The diving technology of the early 20th century prohibited a full survey of the site and 2 divers were left paralyzed from the bends and another killed during the work. Apart from a few brief dives on the site, it has remained undisturbed until this year. Scientists with the Woods Hole Oceanographic Institute are set to begin surveying the site this week after reaching a deal with the Greek government. Using rebreather gear and self-propelled dive scooters, the scientists will be able to dive deeper and go farther than earlier expeditions and hope to learn more about Greek trade patterns and technology from the expedition.


Messerschmitt 323 Gigant Disgorging Cargo

A year of researching obscure World War 2 era archival materials has paid off for Italian diver Cristina Freghieri and her team of divers. Although looking for a different wreck, the group discovered the intact remains of a Messerschmitt 323 Gigant downed by a Royal Air Force Bristol Beaufighter on July 26, 1943. The wreck was discovered nearly intact approximately 8 miles off Italy’s Maddalena Islands. Only ~200 Me 323 Gigants were produced during World War 2 and none survive today, thus there is a distinct possibility that the plane will be recovered and restored. Earlier this year the German Navy recovered the remains of a Ju 88 from the Baltic Sea with plans to restore and display the plane at the German Historical Museum’s Air Force Museum.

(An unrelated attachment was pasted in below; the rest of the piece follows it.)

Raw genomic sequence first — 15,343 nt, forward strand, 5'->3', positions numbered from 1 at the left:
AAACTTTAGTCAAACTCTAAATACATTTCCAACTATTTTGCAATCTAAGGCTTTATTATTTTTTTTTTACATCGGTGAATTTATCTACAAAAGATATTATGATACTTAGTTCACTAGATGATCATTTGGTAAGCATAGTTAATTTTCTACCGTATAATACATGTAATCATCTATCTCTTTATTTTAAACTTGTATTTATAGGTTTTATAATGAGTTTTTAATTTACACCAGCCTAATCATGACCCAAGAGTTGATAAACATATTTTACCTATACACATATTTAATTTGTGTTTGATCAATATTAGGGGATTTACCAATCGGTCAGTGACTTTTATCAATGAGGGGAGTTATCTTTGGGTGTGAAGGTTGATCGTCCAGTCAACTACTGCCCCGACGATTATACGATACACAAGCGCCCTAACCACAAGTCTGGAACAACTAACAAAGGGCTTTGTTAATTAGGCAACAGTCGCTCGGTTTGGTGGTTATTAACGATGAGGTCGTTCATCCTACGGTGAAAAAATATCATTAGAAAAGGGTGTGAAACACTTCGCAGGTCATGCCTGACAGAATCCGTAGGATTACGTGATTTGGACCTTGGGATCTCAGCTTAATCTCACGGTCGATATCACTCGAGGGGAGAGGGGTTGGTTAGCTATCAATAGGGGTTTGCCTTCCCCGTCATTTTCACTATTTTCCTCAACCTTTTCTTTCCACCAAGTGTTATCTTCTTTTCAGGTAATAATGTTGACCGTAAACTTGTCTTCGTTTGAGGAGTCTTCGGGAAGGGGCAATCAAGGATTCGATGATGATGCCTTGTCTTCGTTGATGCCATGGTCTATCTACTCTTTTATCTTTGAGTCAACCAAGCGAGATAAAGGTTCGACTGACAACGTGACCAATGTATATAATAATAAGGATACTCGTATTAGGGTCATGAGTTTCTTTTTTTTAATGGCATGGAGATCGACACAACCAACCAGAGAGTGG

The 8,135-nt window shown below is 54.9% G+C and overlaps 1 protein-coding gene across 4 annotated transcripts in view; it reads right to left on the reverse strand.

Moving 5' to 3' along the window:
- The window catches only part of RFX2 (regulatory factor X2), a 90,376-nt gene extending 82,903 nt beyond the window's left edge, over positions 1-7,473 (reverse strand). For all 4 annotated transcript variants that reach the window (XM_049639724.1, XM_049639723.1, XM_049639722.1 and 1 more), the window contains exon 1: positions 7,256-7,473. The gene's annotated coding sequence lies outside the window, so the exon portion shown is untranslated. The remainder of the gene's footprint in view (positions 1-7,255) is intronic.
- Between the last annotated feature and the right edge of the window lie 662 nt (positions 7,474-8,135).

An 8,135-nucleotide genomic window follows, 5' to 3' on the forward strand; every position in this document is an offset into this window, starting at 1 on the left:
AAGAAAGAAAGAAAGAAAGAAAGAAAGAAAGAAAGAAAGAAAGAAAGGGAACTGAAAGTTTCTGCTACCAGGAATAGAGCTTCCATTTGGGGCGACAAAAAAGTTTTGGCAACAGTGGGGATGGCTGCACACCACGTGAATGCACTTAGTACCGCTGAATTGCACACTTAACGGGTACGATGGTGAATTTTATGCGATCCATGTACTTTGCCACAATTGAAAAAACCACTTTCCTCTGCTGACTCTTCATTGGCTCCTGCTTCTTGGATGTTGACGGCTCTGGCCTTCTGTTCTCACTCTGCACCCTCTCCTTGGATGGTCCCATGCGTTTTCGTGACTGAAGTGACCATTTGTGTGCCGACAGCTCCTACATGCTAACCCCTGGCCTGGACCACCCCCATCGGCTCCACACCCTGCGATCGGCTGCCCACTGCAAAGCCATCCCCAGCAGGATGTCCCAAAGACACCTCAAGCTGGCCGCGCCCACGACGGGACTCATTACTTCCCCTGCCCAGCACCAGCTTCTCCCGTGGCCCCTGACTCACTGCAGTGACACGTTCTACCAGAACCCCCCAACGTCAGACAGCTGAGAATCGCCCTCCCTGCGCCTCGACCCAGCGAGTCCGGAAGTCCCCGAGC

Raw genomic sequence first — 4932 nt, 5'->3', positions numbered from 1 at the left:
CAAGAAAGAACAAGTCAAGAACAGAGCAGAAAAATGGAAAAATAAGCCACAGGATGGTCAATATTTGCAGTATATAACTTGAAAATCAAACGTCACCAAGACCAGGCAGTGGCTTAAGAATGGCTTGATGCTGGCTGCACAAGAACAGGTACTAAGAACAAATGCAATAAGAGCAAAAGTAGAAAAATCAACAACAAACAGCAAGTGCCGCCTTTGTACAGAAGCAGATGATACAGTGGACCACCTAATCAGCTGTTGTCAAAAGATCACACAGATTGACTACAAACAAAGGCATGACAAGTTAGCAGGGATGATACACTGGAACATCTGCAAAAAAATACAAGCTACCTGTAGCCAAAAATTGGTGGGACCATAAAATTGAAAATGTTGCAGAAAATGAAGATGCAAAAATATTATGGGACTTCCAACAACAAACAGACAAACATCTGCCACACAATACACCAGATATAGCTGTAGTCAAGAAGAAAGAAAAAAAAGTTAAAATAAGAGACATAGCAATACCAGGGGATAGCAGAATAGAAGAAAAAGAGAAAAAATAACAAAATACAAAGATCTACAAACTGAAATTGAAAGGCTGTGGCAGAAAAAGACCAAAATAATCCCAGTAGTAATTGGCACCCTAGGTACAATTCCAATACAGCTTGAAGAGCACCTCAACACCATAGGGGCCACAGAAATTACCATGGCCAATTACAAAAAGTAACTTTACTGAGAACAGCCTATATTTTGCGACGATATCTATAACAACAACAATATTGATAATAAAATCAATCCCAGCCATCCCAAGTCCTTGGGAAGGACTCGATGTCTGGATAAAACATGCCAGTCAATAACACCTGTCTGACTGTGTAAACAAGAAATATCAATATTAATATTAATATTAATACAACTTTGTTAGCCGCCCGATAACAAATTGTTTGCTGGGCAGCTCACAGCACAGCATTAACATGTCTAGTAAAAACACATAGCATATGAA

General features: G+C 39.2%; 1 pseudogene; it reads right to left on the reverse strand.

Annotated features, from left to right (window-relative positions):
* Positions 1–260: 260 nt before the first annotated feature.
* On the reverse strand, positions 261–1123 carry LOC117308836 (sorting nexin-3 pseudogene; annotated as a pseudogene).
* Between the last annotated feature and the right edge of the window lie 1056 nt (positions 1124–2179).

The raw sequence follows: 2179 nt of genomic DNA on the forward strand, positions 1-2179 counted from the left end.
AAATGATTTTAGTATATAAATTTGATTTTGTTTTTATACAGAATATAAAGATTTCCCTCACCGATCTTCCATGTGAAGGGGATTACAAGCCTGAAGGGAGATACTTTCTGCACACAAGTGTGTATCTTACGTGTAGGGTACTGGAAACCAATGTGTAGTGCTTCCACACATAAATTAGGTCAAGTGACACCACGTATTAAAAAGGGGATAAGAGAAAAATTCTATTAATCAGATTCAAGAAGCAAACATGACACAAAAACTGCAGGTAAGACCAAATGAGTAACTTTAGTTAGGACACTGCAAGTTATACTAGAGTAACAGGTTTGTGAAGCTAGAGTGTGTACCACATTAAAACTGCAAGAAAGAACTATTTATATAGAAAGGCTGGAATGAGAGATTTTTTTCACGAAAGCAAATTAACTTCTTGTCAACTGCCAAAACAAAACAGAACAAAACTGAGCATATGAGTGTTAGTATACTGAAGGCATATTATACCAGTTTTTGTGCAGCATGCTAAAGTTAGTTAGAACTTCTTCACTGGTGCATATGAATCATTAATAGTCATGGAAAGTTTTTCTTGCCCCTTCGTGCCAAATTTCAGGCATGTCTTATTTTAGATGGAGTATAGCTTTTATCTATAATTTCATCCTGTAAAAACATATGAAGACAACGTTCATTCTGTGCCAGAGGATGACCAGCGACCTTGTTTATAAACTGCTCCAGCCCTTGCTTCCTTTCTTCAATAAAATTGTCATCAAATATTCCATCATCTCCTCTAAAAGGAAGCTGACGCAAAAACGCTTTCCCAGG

The Me 323 Gigant was developed from a glider design the Luftwaffe had commissioned in October 1940. The plane could accommodate up to 100 assault troops or 10-12 tons of cargo (by comparison a C-130 can lift 22.5 tons) in the form of field artillery and its halftrack, two trucks or even the ubiquitous 88mm flak gun. By the time they were deployed in late 1942, the Luftwaffe had begun to lose air superiority and the Gigant often fell prey to Allied fighters due to its slow speed. Due to its low volume of production and Allied air superiority, the Gigant never lived up to its full potential.